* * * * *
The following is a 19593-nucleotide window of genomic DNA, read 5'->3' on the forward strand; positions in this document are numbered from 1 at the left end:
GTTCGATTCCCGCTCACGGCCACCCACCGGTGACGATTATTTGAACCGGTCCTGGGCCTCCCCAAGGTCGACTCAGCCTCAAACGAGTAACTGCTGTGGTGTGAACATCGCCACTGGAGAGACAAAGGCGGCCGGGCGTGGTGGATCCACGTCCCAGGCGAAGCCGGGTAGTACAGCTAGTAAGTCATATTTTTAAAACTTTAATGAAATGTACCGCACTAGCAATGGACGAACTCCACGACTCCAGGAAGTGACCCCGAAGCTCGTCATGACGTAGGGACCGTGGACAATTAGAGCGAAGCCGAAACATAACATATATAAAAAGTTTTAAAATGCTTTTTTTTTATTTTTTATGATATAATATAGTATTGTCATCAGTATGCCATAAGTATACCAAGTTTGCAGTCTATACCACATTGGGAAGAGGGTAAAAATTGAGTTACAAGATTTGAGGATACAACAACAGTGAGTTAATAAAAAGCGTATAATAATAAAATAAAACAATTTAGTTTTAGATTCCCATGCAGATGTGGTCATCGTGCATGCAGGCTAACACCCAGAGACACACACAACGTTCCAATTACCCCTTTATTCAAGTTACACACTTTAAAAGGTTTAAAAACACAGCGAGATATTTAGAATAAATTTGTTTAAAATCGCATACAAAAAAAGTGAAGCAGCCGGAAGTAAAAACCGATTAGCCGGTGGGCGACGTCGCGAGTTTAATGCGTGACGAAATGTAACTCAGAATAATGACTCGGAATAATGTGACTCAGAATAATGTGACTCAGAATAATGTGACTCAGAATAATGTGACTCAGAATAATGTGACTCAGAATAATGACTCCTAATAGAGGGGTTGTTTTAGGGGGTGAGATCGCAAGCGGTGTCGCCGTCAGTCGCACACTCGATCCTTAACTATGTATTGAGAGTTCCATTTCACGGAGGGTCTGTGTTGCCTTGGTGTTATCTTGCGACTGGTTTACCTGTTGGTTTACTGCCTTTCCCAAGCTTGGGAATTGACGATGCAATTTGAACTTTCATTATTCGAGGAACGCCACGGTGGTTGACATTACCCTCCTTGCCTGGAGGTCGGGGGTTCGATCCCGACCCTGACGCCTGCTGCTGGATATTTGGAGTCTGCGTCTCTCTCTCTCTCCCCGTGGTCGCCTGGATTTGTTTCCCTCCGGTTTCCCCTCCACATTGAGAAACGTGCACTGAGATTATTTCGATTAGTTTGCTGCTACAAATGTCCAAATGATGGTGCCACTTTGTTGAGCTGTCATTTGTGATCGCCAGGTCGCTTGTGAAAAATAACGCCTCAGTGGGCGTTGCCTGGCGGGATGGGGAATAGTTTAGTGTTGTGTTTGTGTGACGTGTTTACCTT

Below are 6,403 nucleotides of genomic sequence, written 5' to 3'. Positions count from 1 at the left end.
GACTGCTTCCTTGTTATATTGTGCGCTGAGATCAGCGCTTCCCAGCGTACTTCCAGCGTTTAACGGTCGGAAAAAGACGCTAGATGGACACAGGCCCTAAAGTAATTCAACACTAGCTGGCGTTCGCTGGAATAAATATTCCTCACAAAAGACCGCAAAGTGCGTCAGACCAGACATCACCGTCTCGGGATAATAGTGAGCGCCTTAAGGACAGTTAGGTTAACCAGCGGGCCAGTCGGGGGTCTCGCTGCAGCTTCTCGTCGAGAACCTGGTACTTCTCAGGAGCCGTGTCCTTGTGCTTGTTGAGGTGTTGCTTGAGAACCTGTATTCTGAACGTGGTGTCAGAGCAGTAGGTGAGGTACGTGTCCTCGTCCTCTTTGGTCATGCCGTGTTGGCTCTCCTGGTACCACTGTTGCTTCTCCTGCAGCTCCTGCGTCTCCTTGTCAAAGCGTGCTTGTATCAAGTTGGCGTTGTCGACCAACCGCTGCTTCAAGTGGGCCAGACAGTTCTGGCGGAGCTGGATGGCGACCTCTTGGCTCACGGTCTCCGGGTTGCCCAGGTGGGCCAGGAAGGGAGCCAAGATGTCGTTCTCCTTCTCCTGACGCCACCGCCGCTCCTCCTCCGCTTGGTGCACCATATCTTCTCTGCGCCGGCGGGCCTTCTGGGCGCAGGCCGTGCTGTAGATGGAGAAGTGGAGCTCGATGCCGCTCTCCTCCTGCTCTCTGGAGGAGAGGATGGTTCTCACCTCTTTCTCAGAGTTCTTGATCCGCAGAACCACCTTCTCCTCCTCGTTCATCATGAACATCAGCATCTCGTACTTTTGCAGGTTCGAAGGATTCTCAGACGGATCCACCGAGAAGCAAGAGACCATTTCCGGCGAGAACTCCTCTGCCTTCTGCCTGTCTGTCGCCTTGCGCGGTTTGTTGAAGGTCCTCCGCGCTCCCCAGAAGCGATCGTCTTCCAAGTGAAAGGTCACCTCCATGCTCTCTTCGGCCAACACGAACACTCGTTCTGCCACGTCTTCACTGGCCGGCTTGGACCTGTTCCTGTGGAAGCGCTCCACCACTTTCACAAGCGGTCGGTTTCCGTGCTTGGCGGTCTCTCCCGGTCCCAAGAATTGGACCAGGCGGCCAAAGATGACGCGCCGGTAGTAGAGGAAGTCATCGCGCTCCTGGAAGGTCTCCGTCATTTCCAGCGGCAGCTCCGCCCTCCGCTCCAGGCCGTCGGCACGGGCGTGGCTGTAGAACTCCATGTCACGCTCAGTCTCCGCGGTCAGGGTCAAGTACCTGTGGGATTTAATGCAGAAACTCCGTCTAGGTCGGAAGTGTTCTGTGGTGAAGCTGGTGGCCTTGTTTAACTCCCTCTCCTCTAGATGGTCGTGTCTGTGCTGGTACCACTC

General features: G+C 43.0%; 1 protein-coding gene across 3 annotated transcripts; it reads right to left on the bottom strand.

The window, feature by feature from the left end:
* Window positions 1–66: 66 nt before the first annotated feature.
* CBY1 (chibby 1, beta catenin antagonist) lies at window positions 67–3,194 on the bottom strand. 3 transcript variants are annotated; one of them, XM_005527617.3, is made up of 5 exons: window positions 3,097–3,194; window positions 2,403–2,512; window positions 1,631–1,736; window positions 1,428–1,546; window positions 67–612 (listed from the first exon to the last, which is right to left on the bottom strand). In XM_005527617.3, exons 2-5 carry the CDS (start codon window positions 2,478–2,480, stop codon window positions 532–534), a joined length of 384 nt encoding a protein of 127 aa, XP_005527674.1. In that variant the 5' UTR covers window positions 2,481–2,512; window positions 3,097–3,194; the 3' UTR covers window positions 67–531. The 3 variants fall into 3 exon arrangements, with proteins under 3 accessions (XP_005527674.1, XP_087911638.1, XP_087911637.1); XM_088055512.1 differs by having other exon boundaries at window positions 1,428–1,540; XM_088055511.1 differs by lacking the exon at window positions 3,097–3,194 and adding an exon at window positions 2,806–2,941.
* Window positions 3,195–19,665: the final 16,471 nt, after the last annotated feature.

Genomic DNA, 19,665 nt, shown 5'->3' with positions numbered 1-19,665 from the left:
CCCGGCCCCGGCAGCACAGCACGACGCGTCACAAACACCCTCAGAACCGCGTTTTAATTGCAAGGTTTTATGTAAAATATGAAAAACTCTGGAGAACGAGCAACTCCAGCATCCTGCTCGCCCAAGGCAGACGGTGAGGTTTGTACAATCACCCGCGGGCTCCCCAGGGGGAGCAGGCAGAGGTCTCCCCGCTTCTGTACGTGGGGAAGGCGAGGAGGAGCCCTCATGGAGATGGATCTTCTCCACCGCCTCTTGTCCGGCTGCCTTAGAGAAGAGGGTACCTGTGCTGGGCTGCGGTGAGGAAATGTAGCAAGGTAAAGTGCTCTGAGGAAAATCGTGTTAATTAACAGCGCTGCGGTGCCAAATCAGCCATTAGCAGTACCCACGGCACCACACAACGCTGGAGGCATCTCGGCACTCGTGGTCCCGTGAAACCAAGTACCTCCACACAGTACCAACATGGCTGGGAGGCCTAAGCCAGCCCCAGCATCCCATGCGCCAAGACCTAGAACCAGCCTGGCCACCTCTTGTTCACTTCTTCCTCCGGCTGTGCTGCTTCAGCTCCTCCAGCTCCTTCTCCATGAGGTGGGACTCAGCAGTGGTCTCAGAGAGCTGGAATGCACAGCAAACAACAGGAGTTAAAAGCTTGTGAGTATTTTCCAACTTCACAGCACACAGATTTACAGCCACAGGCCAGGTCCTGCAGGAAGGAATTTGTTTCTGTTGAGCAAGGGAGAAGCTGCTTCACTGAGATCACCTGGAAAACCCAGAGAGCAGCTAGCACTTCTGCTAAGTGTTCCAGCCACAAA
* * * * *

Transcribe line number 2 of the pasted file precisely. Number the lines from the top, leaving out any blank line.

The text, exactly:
GTTCGATTCCCGCTCACGGCCACCCACCGGTGACGATTATTTGAACCGGTCCTGGGCCTCCCCAAGGTCGACTCAGCCTCAAACGAGTAACTGCTGTGGTGTGAACATCGCCACTGGAGAGACAAAGGCGGCCGGGCGTGGTGGATCCACGTCCCAGGCGAAGCCGGGTAGTACAGCTAGTAAGTCATATTTTTAAAACTTTAATGAAATGTACCGCACTAGCAATGGACGAACTCCACGACTCCAGGAAGTGACCCCGAAGCTCGTCATGACGTAGGGACCGTGGACAATTAGAGCGAAGCCGAAACATAACATATATAAAAAGTTTTAAAATGCTTTTTTTTTATTTTTTATGATATAATATAGTATTGTCATCAGTATGCCATAAGTATACCAAGTTTGCAGTCTATACCACATTGGGAAGAGGGTAAAAATTGAGTTACAAGATTTGAGGATACAACAACAGTGAGTTAATAAAAAGCGTATAATAATAAAATAAAACAATTTAGTTTTAGATTCCCATGCAGATGTGGTCATCGTGCATGCAGGCTAACACCCAGAGACACACACAACGTTCCAATTACCCCTTTATTCAAGTTACACACTTTAAAAGGTTTAAAAACACAGCGAGATATTTAGAATAAATTTGTTTAAAATCGCATACAAAAAAAGTGAAGCAGCCGGAAGTAAAAACCGATTAGCCGGTGGGCGACGTCGCGAGTTTAATGCGTGACGAAATGTAACTCAGAATAATGACTCGGAATAATGTGACTCAGAATAATGTGACTCAGAATAATGTGACTCAGAATAATGTGACTCAGAATAATGTGACTCAGAATAATGACTCCTAATAGAGGGGTTGTTTTAGGGGGTGAGATCGCAAGCGGTGTCGCCGTCAGTCGCACACTCGATCCTTAACTATGTATTGAGAGTTCCATTTCACGGAGGGTCTGTGTTGCCTTGGTGTTATCTTGCGACTGGTTTACCTGTTGGTTTACTGCCTTTCCCAAGCTTGGGAATTGACGATGCAATTTGAACTTTCATTATTCGAGGAACGCCACGGTGGTTGACATTACCCTCCTTGCCTGGAGGTCGGGGGTTCGATCCCGACCCTGACGCCTGCTGCTGGATATTTGGAGTCTGCGTCTCTCTCTCTCTCCCCGTGGTCGCCTGGATTTGTTTCCCTCCGGTTTCCCCTCCACATTGAGAAACGTGCACTGAGATTATTTCGATTAGTTTGCTGCTACAAATGTCCAAATGATGGTGCCACTTTGTTGAGCTGTCATTTGTGATCGCCAGGTCGCTTGTGAAAAATAACGCCTCAGTGGGCGTTGCCTGGCGGGATGGGGAATAGTTTAGTGTTGTGTTTGTGTGACGTGTTTACCTT